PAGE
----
Washington 16th April 1807
I enclose Govr. Harrison’s letter & his contract with Mr Taylor for the lease of the Salines; which as you will perceive requires your approbation. The contract is certainly an advantageous one for the intended object—the reduction of the price of salt. I believe that it will be found cheaper to carry the water by pipes lower down the creek than to attempt to improve its navigation. But a road would be useful. We have gained about two thousand dollars after paying the agent on the re-sale of salt during the former lease; but how far we are authorised to apply that money to improvements is a question to be examined. Would it not be advisable to order immediately all the intruders on the land the timber of which will be wanted to be removed?
Mr Madison proposes that we should offer to Great Britain to give up all the British sailors who shall not have been in our employment two years previous to the exchange of ratifications of the treaty. Our tonnage employed in foreign trade has encreased since 1803 at the rate of about 70,000 tons a year, equal to an encrease of 8,400 sailors for two years; and I would estimate that the British sailors have supplied from one half to two thirds of that encrease, for the natural encrease of our native sailors has been in a great degree absorbed by the increase of whale fisheries and impressments. Supposing however that proposition to deprive us of five thousand British sailors, I would agree to it on condition that the British will relinquish impressments & agree to those reasonable modifications founded on reciprocity in the 3d, 5th & colonial articles which our examination of the subject and the opinions of the Gentlemen we have consulted have suggested.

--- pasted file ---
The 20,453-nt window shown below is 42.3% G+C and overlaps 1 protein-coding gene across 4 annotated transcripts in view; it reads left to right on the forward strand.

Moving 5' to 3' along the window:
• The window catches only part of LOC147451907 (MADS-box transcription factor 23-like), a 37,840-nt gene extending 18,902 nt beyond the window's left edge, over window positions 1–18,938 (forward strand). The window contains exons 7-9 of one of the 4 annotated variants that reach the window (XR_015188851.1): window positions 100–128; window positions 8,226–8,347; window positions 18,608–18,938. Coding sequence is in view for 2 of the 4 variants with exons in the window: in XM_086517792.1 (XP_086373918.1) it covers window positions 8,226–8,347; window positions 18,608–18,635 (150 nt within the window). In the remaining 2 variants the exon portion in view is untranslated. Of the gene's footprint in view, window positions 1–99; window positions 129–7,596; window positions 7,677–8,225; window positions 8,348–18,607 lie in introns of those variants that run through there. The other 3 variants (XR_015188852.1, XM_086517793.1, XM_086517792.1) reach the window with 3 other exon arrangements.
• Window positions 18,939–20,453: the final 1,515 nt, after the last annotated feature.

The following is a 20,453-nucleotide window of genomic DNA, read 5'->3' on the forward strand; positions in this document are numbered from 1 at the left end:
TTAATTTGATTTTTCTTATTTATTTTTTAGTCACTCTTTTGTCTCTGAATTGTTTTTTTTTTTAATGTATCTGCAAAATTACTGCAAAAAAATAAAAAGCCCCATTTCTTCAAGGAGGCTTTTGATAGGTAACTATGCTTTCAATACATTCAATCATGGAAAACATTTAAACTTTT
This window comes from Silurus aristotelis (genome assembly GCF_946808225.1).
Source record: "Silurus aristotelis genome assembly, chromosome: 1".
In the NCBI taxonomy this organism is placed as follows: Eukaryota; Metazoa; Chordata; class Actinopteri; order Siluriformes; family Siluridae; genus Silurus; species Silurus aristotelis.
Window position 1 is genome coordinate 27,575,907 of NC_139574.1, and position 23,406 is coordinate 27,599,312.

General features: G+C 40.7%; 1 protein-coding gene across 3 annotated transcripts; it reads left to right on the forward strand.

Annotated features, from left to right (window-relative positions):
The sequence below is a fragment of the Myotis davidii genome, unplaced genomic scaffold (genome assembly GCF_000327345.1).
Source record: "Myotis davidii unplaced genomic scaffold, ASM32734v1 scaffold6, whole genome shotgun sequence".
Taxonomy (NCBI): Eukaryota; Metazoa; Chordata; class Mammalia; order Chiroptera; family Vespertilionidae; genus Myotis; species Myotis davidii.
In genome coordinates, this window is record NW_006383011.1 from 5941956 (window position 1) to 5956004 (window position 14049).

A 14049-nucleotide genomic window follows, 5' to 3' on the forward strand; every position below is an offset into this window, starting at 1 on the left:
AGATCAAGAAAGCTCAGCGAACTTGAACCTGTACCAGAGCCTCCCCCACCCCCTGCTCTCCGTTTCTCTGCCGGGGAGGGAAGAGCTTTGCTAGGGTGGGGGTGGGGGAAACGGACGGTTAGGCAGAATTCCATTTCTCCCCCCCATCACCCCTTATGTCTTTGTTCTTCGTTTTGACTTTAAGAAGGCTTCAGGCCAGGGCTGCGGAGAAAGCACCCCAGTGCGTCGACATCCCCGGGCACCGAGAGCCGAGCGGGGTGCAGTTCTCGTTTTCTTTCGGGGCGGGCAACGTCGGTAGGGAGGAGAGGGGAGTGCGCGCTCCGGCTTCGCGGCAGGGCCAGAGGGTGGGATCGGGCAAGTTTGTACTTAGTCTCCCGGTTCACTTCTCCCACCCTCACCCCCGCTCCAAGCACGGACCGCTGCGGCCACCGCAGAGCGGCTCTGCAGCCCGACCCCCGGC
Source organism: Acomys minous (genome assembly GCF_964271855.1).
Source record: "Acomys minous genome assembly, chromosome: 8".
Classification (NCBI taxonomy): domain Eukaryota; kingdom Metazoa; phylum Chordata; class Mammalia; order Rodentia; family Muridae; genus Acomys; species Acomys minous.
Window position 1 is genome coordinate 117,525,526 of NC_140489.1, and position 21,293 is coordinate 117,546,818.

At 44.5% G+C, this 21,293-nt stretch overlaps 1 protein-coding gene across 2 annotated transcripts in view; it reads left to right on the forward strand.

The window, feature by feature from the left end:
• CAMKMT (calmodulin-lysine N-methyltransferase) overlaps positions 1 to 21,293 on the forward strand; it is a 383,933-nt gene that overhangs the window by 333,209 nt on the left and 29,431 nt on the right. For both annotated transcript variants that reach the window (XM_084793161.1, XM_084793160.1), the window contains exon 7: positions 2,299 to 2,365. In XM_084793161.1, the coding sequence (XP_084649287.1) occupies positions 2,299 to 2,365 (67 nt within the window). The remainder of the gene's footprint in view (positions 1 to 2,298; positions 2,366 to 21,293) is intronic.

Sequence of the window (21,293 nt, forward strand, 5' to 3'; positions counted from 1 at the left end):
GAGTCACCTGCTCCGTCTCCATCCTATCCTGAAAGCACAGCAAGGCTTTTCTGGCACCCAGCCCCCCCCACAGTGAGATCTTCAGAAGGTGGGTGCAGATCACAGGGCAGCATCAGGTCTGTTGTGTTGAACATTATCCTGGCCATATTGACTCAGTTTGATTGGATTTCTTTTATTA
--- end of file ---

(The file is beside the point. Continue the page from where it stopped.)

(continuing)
Will you have the goodness to inform me when you expect to return. My health requires a short excursion & I wish it to time it so as to be here at that time.
With respect and attachment Your obedt. Servt.
DLC: Papers of Thomas Jefferson.